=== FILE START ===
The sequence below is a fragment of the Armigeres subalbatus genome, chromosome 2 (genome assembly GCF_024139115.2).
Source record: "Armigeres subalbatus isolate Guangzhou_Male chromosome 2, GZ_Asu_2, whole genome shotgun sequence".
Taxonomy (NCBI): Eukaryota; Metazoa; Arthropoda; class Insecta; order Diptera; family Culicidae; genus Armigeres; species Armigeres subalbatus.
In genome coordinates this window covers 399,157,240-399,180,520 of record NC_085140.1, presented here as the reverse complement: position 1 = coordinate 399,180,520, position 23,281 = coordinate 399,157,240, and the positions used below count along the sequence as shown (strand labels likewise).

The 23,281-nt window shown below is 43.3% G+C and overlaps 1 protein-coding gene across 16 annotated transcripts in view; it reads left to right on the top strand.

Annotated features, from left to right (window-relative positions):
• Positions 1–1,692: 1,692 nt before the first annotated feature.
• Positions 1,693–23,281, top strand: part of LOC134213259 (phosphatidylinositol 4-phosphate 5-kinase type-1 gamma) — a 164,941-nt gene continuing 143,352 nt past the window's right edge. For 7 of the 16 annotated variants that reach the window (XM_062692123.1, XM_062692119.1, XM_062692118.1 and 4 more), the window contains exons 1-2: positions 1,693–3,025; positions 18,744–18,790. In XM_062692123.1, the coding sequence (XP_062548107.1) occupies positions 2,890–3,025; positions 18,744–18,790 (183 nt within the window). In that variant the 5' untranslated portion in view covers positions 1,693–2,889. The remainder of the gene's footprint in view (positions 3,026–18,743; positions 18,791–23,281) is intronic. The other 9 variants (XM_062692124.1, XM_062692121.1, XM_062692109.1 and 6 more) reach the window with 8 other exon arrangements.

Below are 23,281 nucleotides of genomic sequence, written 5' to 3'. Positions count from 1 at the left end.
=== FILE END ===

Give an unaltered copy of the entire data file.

The sequence below is a fragment of the Armigeres subalbatus genome, chromosome 2 (genome assembly GCF_024139115.2).
Source record: "Armigeres subalbatus isolate Guangzhou_Male chromosome 2, GZ_Asu_2, whole genome shotgun sequence".
Taxonomy (NCBI): Eukaryota; Metazoa; Arthropoda; class Insecta; order Diptera; family Culicidae; genus Armigeres; species Armigeres subalbatus.
In genome coordinates this window covers 399,157,240-399,180,520 of record NC_085140.1, presented here as the reverse complement: position 1 = coordinate 399,180,520, position 23,281 = coordinate 399,157,240, and the positions used below count along the sequence as shown (strand labels likewise).

The 23,281-nt window shown below is 43.3% G+C and overlaps 1 protein-coding gene across 16 annotated transcripts in view; it reads left to right on the top strand.

Annotated features, from left to right (window-relative positions):
• Positions 1–1,692: 1,692 nt before the first annotated feature.
• Positions 1,693–23,281, top strand: part of LOC134213259 (phosphatidylinositol 4-phosphate 5-kinase type-1 gamma) — a 164,941-nt gene continuing 143,352 nt past the window's right edge. For 7 of the 16 annotated variants that reach the window (XM_062692123.1, XM_062692119.1, XM_062692118.1 and 4 more), the window contains exons 1-2: positions 1,693–3,025; positions 18,744–18,790. In XM_062692123.1, the coding sequence (XP_062548107.1) occupies positions 2,890–3,025; positions 18,744–18,790 (183 nt within the window). In that variant the 5' untranslated portion in view covers positions 1,693–2,889. The remainder of the gene's footprint in view (positions 3,026–18,743; positions 18,791–23,281) is intronic. The other 9 variants (XM_062692124.1, XM_062692121.1, XM_062692109.1 and 6 more) reach the window with 8 other exon arrangements.

Below are 23,281 nucleotides of genomic sequence, written 5' to 3'. Positions count from 1 at the left end.